Great Mystery

 
There was once a poor farmer who could afford to own just one horse. He cared well for the animal, but one summer night, it escaped through a weak fence and ran away. When his neighbors discovered what had happened, they visited to offer their condolences.
“What bad luck!” they exclaimed. The farmer replied, “Maybe. Maybe not.”
 
A week later, the fugitive horse suantered back to the homestead, accompanied by six wild horses. The farmer and his son managed to corral all of them. Again the neighbors descended.
“What great luck!” they exclaimed.
“Maybe,” the farmer replied. “Maybe not.”
  
Soon the farmer’s son began the work of taming the new arrivals. While attempting to ride the roan stallion, he was thrown to the ground and half-trampled. His leg was badly broken. The neighbors came to investigate.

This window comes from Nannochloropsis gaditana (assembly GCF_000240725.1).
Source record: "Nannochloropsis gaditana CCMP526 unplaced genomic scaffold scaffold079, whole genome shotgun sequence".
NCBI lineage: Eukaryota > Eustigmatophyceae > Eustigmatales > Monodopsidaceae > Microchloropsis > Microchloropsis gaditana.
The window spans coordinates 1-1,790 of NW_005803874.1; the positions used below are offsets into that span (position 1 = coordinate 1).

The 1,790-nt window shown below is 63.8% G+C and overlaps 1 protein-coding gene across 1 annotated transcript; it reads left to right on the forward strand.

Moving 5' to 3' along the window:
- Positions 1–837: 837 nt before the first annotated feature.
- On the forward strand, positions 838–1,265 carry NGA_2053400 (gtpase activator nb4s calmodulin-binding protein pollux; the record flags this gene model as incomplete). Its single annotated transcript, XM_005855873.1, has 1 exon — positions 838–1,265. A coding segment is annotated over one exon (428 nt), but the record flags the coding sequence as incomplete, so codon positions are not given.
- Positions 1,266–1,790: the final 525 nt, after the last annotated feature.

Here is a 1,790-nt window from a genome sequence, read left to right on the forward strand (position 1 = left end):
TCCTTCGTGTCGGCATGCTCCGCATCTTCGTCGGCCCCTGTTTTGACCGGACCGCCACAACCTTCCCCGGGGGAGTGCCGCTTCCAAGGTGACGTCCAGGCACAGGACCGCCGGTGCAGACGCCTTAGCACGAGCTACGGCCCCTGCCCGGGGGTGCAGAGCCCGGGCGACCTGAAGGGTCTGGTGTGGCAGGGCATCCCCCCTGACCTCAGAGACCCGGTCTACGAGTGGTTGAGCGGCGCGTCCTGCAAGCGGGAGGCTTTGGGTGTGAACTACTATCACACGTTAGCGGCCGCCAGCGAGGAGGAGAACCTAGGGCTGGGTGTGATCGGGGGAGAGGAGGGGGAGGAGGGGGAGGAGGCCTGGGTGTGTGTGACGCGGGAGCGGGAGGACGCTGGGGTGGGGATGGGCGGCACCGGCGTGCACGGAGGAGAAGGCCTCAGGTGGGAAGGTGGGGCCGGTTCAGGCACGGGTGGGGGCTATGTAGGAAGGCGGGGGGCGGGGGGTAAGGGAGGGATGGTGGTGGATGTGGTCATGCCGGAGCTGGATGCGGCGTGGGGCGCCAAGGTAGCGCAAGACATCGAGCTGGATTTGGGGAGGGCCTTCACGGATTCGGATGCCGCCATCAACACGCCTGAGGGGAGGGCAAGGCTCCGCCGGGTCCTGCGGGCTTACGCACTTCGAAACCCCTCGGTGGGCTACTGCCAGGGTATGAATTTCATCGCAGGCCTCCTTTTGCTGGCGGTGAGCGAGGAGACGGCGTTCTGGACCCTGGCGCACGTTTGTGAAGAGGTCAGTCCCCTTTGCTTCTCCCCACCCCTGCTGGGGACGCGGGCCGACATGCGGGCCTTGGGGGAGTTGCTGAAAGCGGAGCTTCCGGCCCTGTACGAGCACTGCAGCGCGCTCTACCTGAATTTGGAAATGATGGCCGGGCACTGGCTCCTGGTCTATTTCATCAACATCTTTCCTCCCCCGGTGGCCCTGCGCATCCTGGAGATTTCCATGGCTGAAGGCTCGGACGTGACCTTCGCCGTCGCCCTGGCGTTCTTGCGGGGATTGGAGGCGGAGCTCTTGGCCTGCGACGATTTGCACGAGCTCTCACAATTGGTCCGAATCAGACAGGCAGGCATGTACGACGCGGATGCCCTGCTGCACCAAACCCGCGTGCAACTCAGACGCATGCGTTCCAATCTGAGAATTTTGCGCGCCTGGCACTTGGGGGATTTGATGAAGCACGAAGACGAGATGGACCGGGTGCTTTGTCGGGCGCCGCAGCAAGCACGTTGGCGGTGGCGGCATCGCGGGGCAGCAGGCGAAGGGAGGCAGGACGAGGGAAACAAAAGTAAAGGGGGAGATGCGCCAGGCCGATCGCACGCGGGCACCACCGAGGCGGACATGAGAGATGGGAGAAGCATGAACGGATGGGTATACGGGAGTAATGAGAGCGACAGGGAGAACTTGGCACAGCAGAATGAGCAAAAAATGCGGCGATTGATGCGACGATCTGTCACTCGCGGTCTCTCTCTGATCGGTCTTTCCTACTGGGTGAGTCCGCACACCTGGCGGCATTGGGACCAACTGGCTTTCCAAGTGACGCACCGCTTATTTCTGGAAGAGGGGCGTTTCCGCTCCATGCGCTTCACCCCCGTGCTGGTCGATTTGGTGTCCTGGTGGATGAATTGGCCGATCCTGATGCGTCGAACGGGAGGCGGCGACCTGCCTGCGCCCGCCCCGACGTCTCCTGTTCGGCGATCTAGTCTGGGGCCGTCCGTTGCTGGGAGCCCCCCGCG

“What terrible luck!” they exclaimed. The farmer replied, “Maybe. Maybe not.”
 
The next day, soldiers visited the farmer’s village. Strife had recently broken out between two warlords, and one of them had come to conscript all the local young men. Though every other son was commandeered, the farmer’s boy was exempted because of his injury. The neighbors gathered again.
“What fantastic luck!” they exclaimed. “Maybe.” the farmer said. “Maybe not.”
 
This old Taoist folktale (as retold by Rob Brezny in his phenomenal book Pronoia) is an impeccable example of Great Mystery and the essence of “being in the tao.”
 
See the next post “How to Walk Your Path”  for more on this…
 
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